0370 270 6000

already registered?

Please sign in with your existing account details.

need to register?

Register to access exclusive content, sign up to receive our updates and personalise your experience on brownejacobson.com.

Privacy statement - Terms and conditions

#MeToo but what comes next for third party recovery in claims?

26 March 2018

The #MeToo movement has swept the western world since 2017 and given power back to women who have been harassed or abused in the work place.

Allegations have been reported from all areas of the performing arts, from music, to theatre, to film and television. The sheer volume of the allegations and people coming forward has been astounding. Whilst nobody can be left in doubt the movement has given a voice to those who previously felt unable to come forward, I am unsure anybody could have predicted the strength of the movement or the number of people affected.

There has always been in imbalance in the work place. It is the nature of work that we are all exposed to hierarchical relationships. Staff gain experience, responsibility and corresponding authority as they move up the career ladder. Those who are more junior respect that, and deserve to be treated fairly.

But what happens if things go wrong? In my previous article, the ‘Weinstein effect’ on civil claims I discussed the difficult issue of consent and the widening principle of vicarious liability.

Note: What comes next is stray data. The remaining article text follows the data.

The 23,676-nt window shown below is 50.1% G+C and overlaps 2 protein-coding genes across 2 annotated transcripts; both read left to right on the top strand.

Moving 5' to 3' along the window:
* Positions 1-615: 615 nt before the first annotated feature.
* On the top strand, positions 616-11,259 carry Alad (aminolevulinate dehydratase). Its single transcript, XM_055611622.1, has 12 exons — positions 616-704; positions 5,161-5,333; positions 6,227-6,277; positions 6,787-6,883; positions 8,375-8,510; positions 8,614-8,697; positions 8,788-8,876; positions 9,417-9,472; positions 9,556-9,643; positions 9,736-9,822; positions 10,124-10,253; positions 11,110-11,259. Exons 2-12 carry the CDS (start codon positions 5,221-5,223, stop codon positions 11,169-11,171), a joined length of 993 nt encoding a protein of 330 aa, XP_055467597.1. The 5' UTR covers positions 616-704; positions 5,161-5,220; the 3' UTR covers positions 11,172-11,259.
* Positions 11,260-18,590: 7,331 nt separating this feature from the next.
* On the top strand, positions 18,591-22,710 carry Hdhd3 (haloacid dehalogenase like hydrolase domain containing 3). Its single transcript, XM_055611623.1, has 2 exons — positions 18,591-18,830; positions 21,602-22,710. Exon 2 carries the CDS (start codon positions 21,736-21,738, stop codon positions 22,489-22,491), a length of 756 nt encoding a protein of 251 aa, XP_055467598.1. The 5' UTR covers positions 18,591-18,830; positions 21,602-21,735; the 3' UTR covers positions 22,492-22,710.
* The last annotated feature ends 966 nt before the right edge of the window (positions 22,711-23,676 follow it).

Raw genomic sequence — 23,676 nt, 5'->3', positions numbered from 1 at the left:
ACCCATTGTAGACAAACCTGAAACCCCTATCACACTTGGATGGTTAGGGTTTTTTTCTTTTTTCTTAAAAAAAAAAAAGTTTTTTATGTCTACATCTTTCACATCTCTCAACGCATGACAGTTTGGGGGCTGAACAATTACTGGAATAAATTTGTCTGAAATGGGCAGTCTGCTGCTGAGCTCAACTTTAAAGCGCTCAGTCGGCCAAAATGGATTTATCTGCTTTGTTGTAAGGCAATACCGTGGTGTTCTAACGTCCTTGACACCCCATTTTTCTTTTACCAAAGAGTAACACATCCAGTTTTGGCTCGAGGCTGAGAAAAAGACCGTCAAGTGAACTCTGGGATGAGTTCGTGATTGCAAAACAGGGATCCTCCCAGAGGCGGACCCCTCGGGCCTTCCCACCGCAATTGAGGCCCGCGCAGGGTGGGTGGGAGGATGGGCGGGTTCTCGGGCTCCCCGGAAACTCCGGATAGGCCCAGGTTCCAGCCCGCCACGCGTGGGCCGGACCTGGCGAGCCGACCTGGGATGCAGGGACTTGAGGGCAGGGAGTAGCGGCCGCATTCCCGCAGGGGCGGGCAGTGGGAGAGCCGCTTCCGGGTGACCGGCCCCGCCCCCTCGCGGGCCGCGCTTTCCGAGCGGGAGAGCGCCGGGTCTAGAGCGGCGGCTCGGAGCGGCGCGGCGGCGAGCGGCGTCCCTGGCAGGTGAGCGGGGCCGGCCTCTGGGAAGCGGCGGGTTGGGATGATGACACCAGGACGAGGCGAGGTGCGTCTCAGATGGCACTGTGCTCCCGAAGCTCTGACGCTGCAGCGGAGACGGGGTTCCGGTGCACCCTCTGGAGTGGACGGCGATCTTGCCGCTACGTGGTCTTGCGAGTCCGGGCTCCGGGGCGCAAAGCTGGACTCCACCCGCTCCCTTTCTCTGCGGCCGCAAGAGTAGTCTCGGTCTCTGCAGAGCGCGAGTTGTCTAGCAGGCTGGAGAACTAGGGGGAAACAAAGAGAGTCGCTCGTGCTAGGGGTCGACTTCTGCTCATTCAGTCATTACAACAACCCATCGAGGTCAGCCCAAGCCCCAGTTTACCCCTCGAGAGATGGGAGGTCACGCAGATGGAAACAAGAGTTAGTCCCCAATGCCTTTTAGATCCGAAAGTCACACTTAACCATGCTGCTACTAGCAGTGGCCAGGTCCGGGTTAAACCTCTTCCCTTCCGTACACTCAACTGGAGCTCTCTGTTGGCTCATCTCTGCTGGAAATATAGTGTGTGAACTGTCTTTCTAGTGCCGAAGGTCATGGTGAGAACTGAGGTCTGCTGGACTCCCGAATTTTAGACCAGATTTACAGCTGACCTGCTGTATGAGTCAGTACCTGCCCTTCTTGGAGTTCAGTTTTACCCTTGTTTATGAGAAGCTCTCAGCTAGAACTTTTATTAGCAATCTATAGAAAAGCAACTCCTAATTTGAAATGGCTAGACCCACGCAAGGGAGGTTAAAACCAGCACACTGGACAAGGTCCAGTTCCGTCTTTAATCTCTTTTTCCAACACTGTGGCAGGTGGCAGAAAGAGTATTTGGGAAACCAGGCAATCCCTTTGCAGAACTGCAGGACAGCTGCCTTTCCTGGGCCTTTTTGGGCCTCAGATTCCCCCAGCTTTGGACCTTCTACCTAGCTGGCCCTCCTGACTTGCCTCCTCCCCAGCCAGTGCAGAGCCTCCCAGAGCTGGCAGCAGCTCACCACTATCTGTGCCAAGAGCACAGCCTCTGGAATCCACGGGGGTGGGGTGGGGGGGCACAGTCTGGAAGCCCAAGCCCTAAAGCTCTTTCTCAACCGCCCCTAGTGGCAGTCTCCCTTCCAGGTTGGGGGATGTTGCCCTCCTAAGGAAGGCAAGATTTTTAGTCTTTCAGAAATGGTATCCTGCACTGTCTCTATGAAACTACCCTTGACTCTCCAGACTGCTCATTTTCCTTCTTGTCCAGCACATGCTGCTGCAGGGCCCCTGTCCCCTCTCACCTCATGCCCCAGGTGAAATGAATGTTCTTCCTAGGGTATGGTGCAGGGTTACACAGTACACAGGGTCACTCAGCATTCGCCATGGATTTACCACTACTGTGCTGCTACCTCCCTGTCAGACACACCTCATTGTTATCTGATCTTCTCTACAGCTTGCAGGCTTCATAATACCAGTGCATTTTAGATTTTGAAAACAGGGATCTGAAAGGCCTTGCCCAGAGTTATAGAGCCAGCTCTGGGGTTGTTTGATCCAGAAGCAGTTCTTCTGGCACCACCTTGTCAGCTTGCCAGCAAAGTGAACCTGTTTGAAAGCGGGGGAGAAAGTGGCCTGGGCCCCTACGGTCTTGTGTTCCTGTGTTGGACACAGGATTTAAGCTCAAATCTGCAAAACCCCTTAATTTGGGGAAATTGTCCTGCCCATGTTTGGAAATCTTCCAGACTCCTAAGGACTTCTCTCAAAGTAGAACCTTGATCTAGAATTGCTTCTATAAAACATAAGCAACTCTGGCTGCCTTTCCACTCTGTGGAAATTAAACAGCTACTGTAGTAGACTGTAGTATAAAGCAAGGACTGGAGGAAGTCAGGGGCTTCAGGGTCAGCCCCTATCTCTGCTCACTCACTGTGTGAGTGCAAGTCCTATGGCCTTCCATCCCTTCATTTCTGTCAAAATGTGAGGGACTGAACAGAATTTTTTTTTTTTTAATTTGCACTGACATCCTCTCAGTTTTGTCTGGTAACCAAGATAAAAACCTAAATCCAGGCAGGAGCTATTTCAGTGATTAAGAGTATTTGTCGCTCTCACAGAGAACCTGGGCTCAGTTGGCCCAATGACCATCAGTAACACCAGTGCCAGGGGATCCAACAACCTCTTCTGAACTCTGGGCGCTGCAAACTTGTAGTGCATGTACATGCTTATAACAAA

The issue of consent between two adults is difficult to untangle and investigate, both for the criminal and civil justice systems. Nevertheless, if a criminal conviction is secured then a civil claim against the employer, for the alleged wrongdoing of an employee, is relatively straightforward. Firstly, the conviction is held to the higher criminal standard, that of ‘beyond a reasonable doubt.’ In civil claims the standard of proof is ‘on the balance of probabilities’ and so on the face of it, the facts are secured by the conviction and one needs to look at whether the principle of vicarious liability applies.

The difference in these cases is the employed status of the alleged abuser. Should vicarious liability stand and an employer, through no fault of its own, be found liable for the wrong doing of an employee then there is scope to recover damages against the alleged perpetrator. Unlike historical cases, where we often find the convicted perpetrators as ‘men of straw’ these new cases present a different dynamic and a possible route to a recovery of the damages and costs paid out.

Procedurally there are two ways in which the alleged perpetrator can be brought into proceedings. Firstly, by the claimant, who names them as a co-defendant. For a defendant this will often be preferred because the claimant carries what little risk applies to Qualified One Way Cost Shifting and secondly, all the evidence is reviewed at the same time.

Alternatively, the defendant employer can bring in the alleged perpetrator during or after proceedings by way of a Part 20 claim. Here the risk is carried by the defendant employer, particularly as the court made it clear in Arabella Wagenar v Weekend Travel Limited & Anor [2014] WLR(D) 389 that the meaning of 'proceedings' under Part 44.13(1) CPR was held to be a single claim against a defendant or defendants which included a claim for damages for personal injuries. It did not apply to Part 20 claims.